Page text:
But what about the fish? Do they survive the ordeal? “They die anyway,” is a disparaging claim made by some anglers and commercial fishers who oppose catch-and-release. Sometimes, they’re right. A fish with a hook torn from its gills or gullet won’t live. Nor will a fish that is bounced around on the boat deck or kept too long out of water. Fish hauled up from cold depths and released in warm surface water may not make it, either. In late summer, when some fish species are already stressed by living in water that is at or above the upper limits of their preferred temperature tolerance, the additional stress of catch and release may kill them.
All of the above does occur, but I’d wager the meager amount of fish lost is far exceeded in waste by the number of freezer-burned filets tossed in the garbage by someone “cleaning out the freezer” long after the glow of bringing home a limit of beauties has faded. Not everyone eats all of the fish they catch and keep.
My general attitude toward catch-and-release is to keep what I can use fresh and let the rest go. I also enjoy fishing for species that I have no intention of keeping to eat. Over the years, I’ve developed some habits to minimize injuries to fish and improve angling efficiency. For starters, I like to use tackle sturdy enough to land the size of fish I am likely to catch. Using ultralight tackle is lots of fun, but your tackle shouldn’t be so light that you greatly prolong a battle with a fish for fear of breaking your line or because you can’t pull it in. When possible, I try to unhook fish without lifting them from the water. This is easiest if you use barbless, single hooks. I pinch down the hook barbs with pliers on most of my flies and lures. I also replace treble hooks with single hooks on many lures. An added bonus is I have fewer tackle box tangles from snarled treble hooks.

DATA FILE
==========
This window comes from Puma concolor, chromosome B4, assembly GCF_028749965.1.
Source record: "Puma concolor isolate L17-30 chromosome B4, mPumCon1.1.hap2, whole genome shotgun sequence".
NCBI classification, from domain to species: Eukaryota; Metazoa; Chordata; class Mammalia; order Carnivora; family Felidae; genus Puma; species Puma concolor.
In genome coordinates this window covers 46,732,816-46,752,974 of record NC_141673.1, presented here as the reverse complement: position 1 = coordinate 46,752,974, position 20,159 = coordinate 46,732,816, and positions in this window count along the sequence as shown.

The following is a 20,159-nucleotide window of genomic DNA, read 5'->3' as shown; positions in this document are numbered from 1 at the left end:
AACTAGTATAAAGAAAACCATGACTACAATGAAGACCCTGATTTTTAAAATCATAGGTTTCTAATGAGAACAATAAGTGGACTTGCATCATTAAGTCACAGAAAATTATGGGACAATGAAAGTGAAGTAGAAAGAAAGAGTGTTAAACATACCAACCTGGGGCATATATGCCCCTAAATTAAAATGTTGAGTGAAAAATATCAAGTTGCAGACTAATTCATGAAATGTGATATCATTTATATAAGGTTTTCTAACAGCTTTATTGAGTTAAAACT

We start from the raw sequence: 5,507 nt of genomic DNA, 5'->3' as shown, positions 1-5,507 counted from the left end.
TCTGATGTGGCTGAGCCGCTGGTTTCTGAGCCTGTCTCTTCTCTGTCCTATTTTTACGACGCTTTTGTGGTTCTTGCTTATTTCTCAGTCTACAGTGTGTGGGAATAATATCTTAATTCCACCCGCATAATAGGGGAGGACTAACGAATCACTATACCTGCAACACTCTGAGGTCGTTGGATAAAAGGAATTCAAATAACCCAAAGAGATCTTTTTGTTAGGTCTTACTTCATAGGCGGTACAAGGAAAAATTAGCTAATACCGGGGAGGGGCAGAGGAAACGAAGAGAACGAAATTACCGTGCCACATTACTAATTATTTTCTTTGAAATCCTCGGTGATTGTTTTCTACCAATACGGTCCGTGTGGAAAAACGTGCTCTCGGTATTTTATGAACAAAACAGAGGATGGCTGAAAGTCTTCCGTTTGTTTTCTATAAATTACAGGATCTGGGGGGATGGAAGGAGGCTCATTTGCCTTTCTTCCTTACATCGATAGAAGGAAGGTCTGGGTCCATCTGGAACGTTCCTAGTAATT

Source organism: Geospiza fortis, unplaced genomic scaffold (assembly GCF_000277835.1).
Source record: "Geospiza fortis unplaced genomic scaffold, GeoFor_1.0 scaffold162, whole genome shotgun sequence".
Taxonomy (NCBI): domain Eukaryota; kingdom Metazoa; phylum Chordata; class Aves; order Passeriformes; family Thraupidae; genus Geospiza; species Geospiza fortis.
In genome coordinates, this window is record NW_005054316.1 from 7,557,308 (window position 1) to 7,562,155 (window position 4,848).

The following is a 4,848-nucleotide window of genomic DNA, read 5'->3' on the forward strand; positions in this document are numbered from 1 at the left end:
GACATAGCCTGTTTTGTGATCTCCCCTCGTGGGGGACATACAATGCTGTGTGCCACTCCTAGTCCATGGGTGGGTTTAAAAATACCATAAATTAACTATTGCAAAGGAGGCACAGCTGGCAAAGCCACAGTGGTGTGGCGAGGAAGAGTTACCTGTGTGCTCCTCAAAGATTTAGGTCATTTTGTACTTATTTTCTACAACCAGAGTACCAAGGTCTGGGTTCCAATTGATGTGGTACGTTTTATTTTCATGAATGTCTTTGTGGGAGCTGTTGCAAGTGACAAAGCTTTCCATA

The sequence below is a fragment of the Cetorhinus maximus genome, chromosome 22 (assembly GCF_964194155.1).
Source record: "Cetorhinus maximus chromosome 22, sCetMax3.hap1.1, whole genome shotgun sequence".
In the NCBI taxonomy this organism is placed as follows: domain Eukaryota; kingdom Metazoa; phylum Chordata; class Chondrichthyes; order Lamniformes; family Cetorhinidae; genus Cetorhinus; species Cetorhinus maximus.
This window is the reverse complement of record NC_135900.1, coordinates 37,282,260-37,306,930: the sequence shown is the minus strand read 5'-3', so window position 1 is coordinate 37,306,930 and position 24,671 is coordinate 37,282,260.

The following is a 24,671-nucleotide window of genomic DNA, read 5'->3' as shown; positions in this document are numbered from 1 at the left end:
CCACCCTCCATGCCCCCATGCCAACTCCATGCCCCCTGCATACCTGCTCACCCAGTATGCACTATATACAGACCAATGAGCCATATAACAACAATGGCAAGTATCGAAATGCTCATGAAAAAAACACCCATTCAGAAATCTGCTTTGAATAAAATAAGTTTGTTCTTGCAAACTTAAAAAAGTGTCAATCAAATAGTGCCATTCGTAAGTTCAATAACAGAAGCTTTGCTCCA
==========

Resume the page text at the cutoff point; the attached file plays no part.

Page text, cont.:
As a fishing writer, I often take photographs of my catches and those of my companions to accompany stories. The trick is to keep the fish in the water, where it can breathe, and then lift it with a firm, careful hold and quickly take the hero shots. Using a wet utility glove, you can easily hold and control fish such as trout while horizontally supporting their body with your other hand. Big pike and muskies require special techniques. You can find instructions and videos for handling these and other fish online. Whatever the species, keep its time out of water as short as possible. And really, do you need to take a picture of every fish you catch? How many fish pictures do you have stored on your cellphone already?
Have we answered the original question: What is the point of catch and release fishing? Perhaps it really doesn’t need to be answered any more than to say it is just another way to enjoy fishing. Very few of us go fishing solely to get something to eat. If we did, it would be impossible to justify the time and expense involved to bring home a few pounds of fish. Whatever draws us to the water with a fishing rod in hand is more than the hope of obtaining a mere filet. That experience is not the same without fishing, whether we keep our catch or release it.
By Shawn Perich